Decentralized crypto exchange Bancor has announced that traders in the United States are to be excluded from its platform, amid persistent regulatory uncertainty.
According to a post published to the exchange’s blog, Bancor cites the ongoing climate of uncertainty around crypto regulation in the U.S., which the firm says risks stifling innovation in its ecosystem. As a result, all users with a U.S. IP address will be excluded from cryptocurrency transactions through the platform, effective from July 8.
“This decision has been made in light of increased regulatory uncertainty; at this time, we believe this is the most judicious decision for all the members of our ecosystem…This will enable the Bancor community and ecosystem to innovate faster and with greater clarity,” the exchange stated.
The decision follows uncertainty around the legal status of decentralized exchanges in the U.S. Last November, the founder of decentralized exchange Etherdelta was fined $300,000. Zachary Coburn was charged with operating an unregistered exchange by the U.S. Securities and Exchange Commission (SEC), amid a backdrop of a lack of legal certainty and increasing enforcement efforts.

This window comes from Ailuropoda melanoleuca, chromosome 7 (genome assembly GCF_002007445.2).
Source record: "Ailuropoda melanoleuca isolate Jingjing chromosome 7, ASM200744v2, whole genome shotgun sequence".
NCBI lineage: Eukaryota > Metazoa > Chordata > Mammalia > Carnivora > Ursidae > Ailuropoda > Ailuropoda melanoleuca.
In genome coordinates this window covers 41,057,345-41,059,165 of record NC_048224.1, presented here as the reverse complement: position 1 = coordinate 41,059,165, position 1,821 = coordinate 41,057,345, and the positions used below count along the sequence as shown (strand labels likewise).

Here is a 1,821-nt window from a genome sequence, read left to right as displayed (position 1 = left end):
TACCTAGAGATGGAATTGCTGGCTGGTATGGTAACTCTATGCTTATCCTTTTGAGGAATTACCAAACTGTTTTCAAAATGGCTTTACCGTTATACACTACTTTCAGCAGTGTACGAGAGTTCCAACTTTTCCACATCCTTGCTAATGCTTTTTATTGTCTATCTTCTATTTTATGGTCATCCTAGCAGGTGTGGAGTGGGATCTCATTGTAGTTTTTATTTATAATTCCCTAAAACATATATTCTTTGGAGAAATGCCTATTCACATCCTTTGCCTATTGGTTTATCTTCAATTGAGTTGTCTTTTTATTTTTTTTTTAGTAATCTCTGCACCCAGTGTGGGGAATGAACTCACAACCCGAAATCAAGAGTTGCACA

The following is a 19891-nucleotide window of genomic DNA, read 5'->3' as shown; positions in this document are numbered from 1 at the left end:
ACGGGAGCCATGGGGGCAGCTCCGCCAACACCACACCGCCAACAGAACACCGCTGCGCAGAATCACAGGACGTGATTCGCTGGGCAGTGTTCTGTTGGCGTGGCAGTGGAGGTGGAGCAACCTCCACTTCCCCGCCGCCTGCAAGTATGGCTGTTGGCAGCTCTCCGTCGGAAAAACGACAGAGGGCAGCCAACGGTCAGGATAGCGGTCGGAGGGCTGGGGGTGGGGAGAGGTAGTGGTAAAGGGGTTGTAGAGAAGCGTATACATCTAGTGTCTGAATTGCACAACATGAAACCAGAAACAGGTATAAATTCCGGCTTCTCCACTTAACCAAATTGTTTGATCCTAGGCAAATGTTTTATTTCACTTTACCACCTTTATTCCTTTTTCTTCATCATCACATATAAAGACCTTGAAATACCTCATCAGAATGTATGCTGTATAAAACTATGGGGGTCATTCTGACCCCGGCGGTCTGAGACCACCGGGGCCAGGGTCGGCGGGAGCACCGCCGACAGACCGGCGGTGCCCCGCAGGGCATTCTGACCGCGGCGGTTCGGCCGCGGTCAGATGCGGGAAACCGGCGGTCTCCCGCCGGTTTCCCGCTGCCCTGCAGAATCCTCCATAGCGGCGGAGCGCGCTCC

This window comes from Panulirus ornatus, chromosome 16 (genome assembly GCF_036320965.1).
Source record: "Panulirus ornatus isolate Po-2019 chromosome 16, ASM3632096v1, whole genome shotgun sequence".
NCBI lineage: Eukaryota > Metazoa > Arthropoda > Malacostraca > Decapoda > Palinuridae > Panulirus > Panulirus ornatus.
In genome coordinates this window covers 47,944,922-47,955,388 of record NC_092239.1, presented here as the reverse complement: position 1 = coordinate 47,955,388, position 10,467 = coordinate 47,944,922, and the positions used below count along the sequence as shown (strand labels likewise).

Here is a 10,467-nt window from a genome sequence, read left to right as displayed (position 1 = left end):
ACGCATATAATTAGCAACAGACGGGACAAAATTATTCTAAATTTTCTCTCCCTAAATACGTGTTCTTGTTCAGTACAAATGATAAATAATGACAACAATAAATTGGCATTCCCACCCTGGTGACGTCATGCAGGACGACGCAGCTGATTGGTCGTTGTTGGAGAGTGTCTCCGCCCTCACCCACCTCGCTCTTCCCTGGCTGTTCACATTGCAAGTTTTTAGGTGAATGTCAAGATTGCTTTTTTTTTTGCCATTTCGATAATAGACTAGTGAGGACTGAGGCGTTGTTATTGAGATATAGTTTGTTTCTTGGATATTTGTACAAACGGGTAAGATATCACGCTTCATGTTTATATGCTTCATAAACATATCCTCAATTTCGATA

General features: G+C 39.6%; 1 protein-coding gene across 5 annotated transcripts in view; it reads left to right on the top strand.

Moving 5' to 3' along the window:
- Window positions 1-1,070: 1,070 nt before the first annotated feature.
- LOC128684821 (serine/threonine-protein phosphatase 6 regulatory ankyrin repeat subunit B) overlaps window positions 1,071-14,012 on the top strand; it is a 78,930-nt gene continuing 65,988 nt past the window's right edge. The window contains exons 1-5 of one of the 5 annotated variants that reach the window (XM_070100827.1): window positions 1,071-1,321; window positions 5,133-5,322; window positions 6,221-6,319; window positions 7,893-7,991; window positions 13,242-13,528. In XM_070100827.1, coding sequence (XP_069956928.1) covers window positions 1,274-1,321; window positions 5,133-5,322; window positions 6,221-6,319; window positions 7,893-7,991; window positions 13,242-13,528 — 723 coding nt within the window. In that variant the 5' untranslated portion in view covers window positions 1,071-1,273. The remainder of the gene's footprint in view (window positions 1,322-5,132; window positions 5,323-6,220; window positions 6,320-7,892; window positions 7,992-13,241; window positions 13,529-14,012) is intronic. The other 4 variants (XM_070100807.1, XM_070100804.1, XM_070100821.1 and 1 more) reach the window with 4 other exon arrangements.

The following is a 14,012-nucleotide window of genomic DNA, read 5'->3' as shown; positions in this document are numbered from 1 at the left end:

Bancor said that users will still be permitted to transfer cryptocurrency, and to hold tokens within their accounts. The exchange also noted that by nature, the decentralized parts of its network were outside of its control, and may still permit U.S. transactions after the July deadline.
“We would like to clarify that this functionality will be blocked to users accessing the website bancor.network, which offers an interface to blockchain activity,” the exchange stated. “As the Bancor Liquidity Network is a collection of smart contracts on the blockchain, and a non-custodial system, we cannot restrict users from accessing the blockchain itself. This cannot be blocked.”
The news will nevertheless add weight to calls for U.S. lawmakers to clarify the parameters of cryptocurrency legislation. U.S. agencies have come under fire for their interpretation of existing laws around securities, as well as for the lack of defined roles for different regulatory agencies.
As a result, Bancor joins a number of other firms that have decided to defer their U.S. operations until the position is clarified.
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